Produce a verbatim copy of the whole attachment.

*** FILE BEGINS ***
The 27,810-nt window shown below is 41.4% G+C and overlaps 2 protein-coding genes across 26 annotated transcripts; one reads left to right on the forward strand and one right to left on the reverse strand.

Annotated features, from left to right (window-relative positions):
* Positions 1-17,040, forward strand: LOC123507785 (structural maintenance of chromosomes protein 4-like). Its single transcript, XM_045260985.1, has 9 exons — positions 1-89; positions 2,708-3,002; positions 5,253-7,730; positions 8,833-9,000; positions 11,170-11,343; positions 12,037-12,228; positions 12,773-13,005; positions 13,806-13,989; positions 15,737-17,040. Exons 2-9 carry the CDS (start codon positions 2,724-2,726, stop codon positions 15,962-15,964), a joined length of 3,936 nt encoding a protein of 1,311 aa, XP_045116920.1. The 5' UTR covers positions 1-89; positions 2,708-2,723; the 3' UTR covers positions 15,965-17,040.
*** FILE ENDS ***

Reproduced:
The 27,810-nt window shown below is 41.4% G+C and overlaps 2 protein-coding genes across 26 annotated transcripts; one reads left to right on the forward strand and one right to left on the reverse strand.

Annotated features, from left to right (window-relative positions):
* Positions 1-17,040, forward strand: LOC123507785 (structural maintenance of chromosomes protein 4-like). Its single transcript, XM_045260985.1, has 9 exons — positions 1-89; positions 2,708-3,002; positions 5,253-7,730; positions 8,833-9,000; positions 11,170-11,343; positions 12,037-12,228; positions 12,773-13,005; positions 13,806-13,989; positions 15,737-17,040. Exons 2-9 carry the CDS (start codon positions 2,724-2,726, stop codon positions 15,962-15,964), a joined length of 3,936 nt encoding a protein of 1,311 aa, XP_045116920.1. The 5' UTR covers positions 1-89; positions 2,708-2,723; the 3' UTR covers positions 15,965-17,040.